August 2 (BBC) – Medical student Enya Egbe fled his anatomy class crying after being disturbed by the corpse he was asked to work on.
This was not the squeamish response of a naïve young man.
The 26-year-old still vividly recalls that Thursday afternoon seven years ago at Nigeria’s University of Calabar, converging with fellow students around three tables with a cadaver laid out on each.
Minutes later, he screamed and ran.
The body his group had been about to dissect was that of Divine, his friend of more than seven years.
“We used to go clubbing together,” he told me. “There were two bullet holes on the right side of his chest.”
Oyifo Ana was one of the many students who ran out after Mr Egbe and found him weeping outside.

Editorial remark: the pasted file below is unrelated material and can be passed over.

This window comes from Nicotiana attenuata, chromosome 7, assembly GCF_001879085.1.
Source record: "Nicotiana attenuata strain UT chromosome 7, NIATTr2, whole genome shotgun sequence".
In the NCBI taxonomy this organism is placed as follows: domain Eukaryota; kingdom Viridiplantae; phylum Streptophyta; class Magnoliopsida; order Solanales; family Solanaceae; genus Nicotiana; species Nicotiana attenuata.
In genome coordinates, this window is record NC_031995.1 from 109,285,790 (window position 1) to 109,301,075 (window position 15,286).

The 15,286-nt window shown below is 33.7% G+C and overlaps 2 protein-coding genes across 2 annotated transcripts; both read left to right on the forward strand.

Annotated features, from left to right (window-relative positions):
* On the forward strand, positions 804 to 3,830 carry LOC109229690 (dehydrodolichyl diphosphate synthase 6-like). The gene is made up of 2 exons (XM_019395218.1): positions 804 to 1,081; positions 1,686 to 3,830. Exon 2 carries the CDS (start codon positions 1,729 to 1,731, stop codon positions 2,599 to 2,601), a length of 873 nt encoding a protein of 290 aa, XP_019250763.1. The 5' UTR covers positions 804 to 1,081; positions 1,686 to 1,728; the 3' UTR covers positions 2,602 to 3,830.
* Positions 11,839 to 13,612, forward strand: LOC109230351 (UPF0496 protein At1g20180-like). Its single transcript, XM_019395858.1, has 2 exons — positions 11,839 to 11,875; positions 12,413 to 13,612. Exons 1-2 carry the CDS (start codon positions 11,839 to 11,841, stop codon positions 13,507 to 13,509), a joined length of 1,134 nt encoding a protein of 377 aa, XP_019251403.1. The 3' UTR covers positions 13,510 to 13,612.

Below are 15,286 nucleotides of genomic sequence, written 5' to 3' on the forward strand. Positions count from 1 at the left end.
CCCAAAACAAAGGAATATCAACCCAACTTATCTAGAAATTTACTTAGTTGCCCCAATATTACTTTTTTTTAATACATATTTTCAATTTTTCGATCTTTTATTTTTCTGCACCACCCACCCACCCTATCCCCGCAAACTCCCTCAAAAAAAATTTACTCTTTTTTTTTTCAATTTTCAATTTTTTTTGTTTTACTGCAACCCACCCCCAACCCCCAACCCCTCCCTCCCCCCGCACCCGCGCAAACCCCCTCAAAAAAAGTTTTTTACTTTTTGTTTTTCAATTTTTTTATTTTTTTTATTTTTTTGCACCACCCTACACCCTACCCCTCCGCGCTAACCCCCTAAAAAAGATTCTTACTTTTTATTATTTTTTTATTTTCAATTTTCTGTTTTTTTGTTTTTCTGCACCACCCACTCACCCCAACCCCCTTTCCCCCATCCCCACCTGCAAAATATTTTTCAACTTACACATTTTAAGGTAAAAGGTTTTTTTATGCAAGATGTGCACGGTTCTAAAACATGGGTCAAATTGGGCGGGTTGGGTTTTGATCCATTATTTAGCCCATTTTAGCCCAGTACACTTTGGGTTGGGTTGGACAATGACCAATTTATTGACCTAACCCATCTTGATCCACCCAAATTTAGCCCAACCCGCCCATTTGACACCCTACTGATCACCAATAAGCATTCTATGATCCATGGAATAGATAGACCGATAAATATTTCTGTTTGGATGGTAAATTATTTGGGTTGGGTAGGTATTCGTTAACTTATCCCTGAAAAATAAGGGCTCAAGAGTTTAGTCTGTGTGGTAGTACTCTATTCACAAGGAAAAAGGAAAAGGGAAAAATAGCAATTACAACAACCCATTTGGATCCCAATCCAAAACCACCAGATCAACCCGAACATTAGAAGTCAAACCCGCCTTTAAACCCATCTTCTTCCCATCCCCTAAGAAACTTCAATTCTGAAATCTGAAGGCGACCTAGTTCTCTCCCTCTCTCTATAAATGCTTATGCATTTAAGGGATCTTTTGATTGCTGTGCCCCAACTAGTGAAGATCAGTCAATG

“Most of the cadavers we used in school had bullets in them. I felt so bad when I realised that some of the people may not be real criminals,” Ms Ana said.
She added that early one morning she had seen a police van loaded with bloodied bodies at their medical school, which had a mortuary attached to it.
Mr Egbe sent a message to Divine’s family who, it turned out, had been going to different police stations in search of their relative after he and three friends were arrested by security agents on their way back from a night out.
The family eventually managed to reclaim his body.
Mr Egbe’s shocking discovery highlighted both the lack of corpses available in Nigeria for medical students and what can happen to victims of police violence.